‘Extra judicial killing among Kenyan police is being normalized and this is taking our country back to dark days. As lawyers, we condemn this practice. To show our solidarity for our fallen colleague, we down our tools for one week in protest,’ Okero declared.
There is no justification of taking away life
In defending the police officers’ misconduct and rampant killings, Charles Owino, police spokesperson said that in any big family, there must always be at least one person with bad behavior. He admitted that the three who were murdered were killed by police officers who have since been placed in custody pending investigations and possibly charges.
Owino stated that there are more than 100,000 police officers, both regular and administrative, countrywide. He affirmed that all the officers are trained and know that, as police officers, their sole mandate is to protect citizens.
‘We have a constitutional mandate to protect all citizens regardless of their background. Again, we are a large family of police officers so blanket condemnation is unfair,’ he repeated.
Owino blamed citizens for casting a negative attitude on Kenya's police, arguing that there are no other police from outside who will come to protect Kenyans apart from their own officers. He denied the term extrajudicial killing, explaining that it is a misplaced word used by media to paint police as murderers.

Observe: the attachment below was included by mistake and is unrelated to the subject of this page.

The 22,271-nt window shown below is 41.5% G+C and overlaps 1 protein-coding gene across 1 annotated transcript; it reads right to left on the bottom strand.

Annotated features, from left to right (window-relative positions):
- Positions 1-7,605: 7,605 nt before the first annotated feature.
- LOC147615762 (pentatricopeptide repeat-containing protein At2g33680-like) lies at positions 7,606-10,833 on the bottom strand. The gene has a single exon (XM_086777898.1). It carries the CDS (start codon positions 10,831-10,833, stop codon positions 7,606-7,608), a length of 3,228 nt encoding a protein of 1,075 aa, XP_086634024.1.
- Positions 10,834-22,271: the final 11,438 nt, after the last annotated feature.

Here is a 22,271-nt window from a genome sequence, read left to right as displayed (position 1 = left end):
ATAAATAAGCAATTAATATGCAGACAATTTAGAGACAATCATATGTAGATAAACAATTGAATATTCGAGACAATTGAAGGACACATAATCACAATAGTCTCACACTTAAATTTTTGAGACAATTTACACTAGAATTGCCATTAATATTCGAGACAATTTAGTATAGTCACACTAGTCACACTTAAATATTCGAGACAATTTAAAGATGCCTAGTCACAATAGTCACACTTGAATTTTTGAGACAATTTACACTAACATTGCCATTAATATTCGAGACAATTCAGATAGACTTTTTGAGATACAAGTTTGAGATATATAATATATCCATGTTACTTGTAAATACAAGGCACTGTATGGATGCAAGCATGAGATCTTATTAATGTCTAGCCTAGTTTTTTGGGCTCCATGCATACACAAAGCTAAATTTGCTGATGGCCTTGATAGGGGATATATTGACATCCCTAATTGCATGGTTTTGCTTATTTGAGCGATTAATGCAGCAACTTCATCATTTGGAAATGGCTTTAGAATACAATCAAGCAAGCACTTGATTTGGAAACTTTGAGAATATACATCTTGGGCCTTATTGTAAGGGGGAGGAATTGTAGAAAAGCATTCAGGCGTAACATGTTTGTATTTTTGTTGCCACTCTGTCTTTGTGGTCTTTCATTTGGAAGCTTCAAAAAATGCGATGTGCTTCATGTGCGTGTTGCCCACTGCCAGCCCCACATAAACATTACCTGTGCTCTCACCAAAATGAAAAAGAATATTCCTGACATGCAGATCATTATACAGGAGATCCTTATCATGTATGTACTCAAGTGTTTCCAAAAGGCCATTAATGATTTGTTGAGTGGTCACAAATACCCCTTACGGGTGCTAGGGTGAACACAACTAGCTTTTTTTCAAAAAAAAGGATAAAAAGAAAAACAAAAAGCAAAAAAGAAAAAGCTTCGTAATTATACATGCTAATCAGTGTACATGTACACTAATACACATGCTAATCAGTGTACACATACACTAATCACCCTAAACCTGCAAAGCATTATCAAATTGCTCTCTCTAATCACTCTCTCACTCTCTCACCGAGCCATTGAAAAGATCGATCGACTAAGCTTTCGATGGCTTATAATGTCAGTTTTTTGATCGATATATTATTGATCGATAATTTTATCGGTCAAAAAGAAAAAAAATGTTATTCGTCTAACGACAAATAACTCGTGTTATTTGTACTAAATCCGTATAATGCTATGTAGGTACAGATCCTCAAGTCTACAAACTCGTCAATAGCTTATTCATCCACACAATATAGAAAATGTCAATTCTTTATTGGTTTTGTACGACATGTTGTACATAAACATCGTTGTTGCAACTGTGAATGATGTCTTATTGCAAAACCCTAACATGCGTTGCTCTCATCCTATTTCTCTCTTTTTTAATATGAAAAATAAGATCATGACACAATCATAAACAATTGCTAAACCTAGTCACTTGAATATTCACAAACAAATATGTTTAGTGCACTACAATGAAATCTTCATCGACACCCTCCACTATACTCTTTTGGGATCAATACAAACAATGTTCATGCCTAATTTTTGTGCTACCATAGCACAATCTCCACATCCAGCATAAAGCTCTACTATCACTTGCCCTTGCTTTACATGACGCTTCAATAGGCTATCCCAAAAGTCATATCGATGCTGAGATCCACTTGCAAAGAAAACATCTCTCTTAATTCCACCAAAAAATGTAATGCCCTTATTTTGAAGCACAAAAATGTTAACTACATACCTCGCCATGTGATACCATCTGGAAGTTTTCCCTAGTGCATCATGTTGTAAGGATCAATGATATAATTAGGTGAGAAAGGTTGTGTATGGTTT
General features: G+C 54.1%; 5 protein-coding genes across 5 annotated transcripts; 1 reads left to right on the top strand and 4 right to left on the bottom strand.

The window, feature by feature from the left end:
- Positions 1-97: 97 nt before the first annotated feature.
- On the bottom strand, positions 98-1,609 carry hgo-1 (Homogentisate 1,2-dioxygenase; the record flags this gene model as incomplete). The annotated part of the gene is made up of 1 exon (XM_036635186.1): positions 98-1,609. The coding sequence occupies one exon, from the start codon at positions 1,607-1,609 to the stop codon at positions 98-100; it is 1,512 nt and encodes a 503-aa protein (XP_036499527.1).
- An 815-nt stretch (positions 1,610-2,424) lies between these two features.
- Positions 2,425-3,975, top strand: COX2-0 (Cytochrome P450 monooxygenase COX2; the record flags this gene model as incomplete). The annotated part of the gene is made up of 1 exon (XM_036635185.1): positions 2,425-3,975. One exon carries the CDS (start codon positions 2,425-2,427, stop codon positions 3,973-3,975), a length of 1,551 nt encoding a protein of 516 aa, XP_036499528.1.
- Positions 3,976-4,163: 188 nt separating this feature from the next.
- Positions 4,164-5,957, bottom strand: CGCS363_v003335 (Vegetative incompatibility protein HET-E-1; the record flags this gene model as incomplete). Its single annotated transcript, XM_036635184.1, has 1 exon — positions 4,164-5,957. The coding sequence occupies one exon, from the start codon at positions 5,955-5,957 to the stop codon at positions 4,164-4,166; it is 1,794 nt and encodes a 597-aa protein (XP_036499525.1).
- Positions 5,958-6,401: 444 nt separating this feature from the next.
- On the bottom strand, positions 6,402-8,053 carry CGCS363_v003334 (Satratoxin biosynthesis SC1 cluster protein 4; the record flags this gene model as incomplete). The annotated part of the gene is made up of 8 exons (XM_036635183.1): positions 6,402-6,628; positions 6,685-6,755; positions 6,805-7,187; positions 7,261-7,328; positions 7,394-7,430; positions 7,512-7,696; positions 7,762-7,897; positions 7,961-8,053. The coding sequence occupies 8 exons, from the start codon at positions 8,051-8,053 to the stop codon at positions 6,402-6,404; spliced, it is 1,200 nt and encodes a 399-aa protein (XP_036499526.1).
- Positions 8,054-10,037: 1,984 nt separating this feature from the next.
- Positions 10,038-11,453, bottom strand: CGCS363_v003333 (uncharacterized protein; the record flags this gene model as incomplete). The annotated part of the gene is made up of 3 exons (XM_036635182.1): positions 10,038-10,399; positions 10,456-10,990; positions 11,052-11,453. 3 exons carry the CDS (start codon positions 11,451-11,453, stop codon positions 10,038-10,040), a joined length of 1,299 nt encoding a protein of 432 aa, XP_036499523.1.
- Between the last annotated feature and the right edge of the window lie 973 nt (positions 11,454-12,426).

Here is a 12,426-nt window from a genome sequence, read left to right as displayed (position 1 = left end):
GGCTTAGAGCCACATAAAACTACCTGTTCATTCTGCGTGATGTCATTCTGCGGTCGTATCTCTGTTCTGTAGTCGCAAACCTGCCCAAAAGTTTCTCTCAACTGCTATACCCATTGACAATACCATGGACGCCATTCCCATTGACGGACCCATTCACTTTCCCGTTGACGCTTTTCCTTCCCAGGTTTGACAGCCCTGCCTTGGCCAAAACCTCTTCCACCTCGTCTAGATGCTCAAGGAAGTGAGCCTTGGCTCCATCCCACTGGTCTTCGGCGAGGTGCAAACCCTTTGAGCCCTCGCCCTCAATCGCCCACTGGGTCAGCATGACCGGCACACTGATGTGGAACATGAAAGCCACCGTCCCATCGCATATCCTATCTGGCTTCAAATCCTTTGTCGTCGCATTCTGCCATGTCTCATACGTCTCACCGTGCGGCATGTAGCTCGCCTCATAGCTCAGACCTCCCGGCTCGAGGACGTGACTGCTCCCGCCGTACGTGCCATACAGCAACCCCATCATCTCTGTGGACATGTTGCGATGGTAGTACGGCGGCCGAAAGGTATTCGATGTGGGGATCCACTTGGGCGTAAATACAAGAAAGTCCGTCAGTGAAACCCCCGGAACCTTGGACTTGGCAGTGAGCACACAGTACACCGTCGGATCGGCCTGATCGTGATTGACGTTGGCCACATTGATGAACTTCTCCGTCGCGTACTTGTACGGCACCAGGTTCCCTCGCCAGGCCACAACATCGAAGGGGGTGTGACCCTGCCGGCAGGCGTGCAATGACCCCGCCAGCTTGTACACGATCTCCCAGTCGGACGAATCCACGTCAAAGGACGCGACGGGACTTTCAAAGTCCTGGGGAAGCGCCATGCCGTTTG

'We don’t have death-squads in the police unit. Neither do we have extrajudicial killers. These words are a media creation to form a notion among citizens that police are their enemies,' Owino, the police spokesperson, refuted.
However, in the coastal region, several families blame police for missing loved ones, relatives and friends. The Human Rights Commission has identified 86 cases of people missing while in custody in the coastal region.
Between January and April this year, 53 people have been shot dead by police across Kenya. Last year, there were 126 cases of those missing and murdered. In 2014 there were 199 cases.
Abdi Farah Noor's son is among those missing. He was arrested by police in the coastal Mombasa County and, soon after, went missing. His efforts to demand his son’s whereabouts have not bore fruit. Instead, police take him from one detention centre to another, 'without any tangible clue,' says Noor. He now wants human right lawyers to help him pursue the matter in court so as to know his son's destiny.
'My son was arrested by police and detained but my questions are: which police station was he detained? For how long was he detained before appearing in court? Is my son dead or alive? I demand to know,' Noor questioned bitterly.